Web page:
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Czar Of The House
When Speaker Reed set out to break “the tyranny of the minority,” he touched off an explosive battle. At stake was the effectiveness of the chamber itself
December 1962 | Volume 14, Issue 1
To be sure, the issue had been less clear to Reed when the Republicans had been in the minority, but he had been moving toward this moment of resolution since his first nomination for the Speakership in 1885. Defeated at that time by the Democratic majority, he had since then been leader of his party in the House and now was leader of the House. In those days it was a post of tremendous influence. Since the Speaker was ex-officio chairman of the Committee on Rules, whose two Republican and two Democratic members cancelled each other out, and since he had the right to appoint all committees, the careers of members and the course of legislation depended on his will. In Reed’s hands was now the “power with responsibility,” and, notwithstanding a famous dictum, power has other effects than only to corrupt: it can also enlarge the understanding. It sometimes begets greatness. The Speaker’s office, which the Washington Post called “no less consequential than the Presidency,” could be a steppingstone to that ultimate peak. Reed was not the man either to miss his opportunity or to meet it feebly.
He had sprung from the rib of that hard northern corner of New England with the uncompromising monosyllabic name. When he was born in 1839 his ancestors had been living in Maine for two hundred years. Through his mother he was descended from a Mayflower passenger and through his father’s mother, from George Cleve, who came from England in 1632, built the first white man’s house in Maine, and was founder of the Portland colony and its first governor. The Reed who married Cleve’s great-great-granddaughter came of a fishing and seafaring family. Never landed in a large sense nor wealthy, these forebears and their neighbors had striven over the generations to maintain a settlement on the rock-ribbed soil, to survive Indian attack and isolation and snowbound winters. The habit of struggle against odds was bred into Thomas Reed’s blood. His father, captain of a small coastal vessel, had mortgaged his home to send his son to Bowdoin. To maintain himself at college Reed taught school, walking six miles to and from his lodgings each day. The sons of Portland families went to Bowdoin not to satisfy social custom but to gain a serious education. As most of them were situated in circumstances like Reed’s, the semesters were arranged to allow for teaching school in winter. Reed intended himself for the ministry but, sitting up nights on the bed in his attic room reading aloud with a college friend Carlyle’s French Revolution , Goethe’s Faust and Werther , Macaulay’s Essays , and the novels of Thackeray and Charles Reade, he formed religious convictions that were too individual to submit to a formal creed. After graduating in 1861 he studied law while continuing to teach for twenty dollars a month and “boarding round” in local families.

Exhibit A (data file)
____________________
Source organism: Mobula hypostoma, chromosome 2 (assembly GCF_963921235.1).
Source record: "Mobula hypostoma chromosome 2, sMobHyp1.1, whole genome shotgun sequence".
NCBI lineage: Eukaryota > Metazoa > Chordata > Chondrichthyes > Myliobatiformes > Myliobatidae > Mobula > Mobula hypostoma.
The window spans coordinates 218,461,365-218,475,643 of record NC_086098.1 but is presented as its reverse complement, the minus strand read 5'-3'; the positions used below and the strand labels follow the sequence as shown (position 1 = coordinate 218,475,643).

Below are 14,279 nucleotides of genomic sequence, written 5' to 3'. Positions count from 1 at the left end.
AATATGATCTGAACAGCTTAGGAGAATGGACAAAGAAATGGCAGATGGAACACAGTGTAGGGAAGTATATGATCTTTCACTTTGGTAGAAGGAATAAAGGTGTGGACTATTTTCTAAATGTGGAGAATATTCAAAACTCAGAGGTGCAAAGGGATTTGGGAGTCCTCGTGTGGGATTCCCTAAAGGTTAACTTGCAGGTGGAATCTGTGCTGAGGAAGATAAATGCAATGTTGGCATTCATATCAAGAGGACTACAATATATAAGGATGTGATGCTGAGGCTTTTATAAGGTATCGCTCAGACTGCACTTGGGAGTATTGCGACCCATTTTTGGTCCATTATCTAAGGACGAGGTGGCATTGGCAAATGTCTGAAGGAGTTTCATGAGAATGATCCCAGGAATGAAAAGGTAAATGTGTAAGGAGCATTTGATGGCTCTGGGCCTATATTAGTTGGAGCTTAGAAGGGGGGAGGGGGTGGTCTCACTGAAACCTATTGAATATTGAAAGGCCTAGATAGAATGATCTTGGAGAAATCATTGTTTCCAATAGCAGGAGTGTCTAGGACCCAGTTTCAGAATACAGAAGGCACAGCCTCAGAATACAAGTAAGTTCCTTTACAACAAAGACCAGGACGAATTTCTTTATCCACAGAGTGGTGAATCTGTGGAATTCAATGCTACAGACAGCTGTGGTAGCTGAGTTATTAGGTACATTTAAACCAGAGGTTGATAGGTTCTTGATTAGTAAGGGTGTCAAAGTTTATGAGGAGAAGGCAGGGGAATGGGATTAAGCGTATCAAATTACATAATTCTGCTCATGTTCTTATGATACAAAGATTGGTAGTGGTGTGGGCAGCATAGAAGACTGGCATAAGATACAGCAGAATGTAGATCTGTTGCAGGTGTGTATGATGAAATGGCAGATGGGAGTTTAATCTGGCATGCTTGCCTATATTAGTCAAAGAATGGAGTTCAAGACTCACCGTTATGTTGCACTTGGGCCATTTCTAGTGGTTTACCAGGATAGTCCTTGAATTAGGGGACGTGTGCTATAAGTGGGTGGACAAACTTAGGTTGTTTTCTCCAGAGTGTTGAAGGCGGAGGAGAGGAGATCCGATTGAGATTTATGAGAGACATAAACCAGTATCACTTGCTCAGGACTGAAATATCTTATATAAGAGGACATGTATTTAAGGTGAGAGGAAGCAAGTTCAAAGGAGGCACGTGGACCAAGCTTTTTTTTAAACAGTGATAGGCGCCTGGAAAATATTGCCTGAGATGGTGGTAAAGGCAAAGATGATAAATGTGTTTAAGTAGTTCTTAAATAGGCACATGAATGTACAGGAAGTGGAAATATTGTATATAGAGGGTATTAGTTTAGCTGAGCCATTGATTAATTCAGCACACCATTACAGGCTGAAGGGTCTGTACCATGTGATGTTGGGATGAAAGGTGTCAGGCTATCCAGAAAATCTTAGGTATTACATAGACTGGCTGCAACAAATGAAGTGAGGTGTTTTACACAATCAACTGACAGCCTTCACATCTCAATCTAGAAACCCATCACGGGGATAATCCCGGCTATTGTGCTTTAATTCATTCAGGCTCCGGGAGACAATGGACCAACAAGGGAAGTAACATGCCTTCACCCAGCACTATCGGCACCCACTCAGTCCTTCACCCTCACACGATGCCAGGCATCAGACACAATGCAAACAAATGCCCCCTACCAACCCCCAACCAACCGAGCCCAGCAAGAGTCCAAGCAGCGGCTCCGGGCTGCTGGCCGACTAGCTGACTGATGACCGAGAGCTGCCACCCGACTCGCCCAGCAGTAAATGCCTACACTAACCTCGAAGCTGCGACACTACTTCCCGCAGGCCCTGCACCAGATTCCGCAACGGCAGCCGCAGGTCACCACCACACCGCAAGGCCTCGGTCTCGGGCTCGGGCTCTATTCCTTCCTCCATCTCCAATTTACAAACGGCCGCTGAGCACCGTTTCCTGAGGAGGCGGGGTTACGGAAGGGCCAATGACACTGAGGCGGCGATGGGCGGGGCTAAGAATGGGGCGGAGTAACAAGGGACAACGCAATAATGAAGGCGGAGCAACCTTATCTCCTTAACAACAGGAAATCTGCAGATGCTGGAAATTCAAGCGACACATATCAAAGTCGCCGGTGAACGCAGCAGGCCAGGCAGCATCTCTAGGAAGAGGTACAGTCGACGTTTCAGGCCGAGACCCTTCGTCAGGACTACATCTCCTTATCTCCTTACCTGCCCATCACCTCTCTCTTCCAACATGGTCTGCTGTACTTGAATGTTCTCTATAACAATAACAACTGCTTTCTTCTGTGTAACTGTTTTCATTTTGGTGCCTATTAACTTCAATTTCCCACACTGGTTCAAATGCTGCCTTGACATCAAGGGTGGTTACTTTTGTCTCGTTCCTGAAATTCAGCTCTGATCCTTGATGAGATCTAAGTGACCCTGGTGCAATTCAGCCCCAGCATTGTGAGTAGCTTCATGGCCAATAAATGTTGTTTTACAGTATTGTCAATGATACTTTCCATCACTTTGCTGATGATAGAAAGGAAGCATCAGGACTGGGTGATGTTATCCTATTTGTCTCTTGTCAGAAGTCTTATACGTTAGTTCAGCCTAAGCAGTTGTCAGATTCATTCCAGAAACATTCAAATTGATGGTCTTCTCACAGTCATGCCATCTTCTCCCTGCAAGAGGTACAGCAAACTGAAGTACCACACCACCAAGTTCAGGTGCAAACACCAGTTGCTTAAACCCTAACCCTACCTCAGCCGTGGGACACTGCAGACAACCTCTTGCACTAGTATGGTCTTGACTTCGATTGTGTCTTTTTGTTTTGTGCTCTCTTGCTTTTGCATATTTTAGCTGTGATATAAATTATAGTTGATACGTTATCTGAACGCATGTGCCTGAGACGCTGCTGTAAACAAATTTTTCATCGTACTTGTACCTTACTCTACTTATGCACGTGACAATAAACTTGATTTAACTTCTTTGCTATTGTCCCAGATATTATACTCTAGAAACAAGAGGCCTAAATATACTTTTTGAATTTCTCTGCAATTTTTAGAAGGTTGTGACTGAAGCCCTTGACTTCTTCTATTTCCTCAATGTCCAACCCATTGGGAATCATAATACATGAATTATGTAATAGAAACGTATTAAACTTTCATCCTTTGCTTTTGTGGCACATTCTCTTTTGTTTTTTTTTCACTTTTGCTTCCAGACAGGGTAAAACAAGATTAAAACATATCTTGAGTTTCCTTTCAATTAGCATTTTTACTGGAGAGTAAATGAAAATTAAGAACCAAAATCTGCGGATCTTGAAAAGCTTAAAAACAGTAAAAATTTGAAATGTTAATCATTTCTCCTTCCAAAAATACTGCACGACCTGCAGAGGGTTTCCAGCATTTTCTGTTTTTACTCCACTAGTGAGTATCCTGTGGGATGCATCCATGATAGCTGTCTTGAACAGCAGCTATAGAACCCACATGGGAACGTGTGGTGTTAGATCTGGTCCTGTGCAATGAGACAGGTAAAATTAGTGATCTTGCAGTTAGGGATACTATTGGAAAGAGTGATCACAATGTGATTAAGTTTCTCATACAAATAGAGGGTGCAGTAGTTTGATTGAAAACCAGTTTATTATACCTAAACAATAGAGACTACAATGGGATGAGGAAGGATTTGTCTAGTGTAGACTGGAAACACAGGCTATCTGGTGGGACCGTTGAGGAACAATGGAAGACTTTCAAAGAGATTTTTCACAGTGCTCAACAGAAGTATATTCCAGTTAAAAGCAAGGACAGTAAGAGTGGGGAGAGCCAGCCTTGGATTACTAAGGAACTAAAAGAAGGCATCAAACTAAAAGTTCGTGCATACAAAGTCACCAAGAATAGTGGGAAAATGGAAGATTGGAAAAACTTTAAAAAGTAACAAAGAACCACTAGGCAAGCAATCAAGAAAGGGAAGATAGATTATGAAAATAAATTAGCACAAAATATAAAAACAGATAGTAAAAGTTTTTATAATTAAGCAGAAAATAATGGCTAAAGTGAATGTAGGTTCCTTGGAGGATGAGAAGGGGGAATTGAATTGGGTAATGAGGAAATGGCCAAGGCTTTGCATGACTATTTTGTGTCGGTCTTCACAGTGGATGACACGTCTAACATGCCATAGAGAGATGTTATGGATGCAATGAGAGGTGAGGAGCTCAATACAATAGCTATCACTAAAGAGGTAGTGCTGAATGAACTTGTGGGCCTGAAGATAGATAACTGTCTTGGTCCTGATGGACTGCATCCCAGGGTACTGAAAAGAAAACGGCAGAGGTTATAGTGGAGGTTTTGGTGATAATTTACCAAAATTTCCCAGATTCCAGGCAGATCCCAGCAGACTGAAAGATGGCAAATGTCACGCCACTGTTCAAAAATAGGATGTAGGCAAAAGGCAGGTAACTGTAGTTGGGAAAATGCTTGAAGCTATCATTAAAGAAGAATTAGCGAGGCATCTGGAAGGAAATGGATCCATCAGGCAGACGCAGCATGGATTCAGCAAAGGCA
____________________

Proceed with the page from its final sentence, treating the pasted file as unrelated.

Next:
The Civil War did not engulf him until 1864, when he joined the Navy and saw service of a none-too-bellicose nature on a Mississippi gunboat. He was commissary officer and would freely admit in later life that he had never been under fire. The usual aura of glory and glitter of gallantry that gradually encrust most wartime memories were no part of Reed’s. “What a charming life that was, that dear old life in the Navy,” he would say when others took to recalling the war, “when I kept grocery on a gunboat. I knew all the regulations and the rest of them didn’t. I had all my rights and most of theirs.” He was to repeat the method in Congress with similar result.
When admitted to the bar in Maine in 1865 Reed was a tall, strong young man of twenty-five with a square, handsome, hard-boned face and thick blond hair. During the next ten years he served as city counsel for Portland, was elected to the state legislature and then to the state senate, was appointed attorney general for Maine, married, became a father, and grew fat. His hair thinned until he was almost bald, his figure bellied out until, as he walked down the streets of Portland, he resembled “a human frigate among shallops.” Silent, impassive, with an inward-turned eye, noticing no one, he moved along with the ponderous, gently swaying gait of an elephant. “How narrow he makes the street look!” a passer-by once exclaimed.
In 1876, the year of the contested Hayes-Tilden election, when partisan animosity was at its bitterest since the war, Reed at thirty-six was elected to Congress in place of Blaine, who moved up to the Senate. Appointed to the committee formed to investigate the Democrats’ charges of electoral fraud, he cross-examined witnesses with such suavity slashed by sudden rapier cuts that the performance drew spectators for its forensic artistry and made him nationally prominent. In subsequent Congresses he became a member of the all-important Rules Committee and chairman of the Judiciary Committee while, session by session, perfecting his knowledge of House procedure and parliamentary device.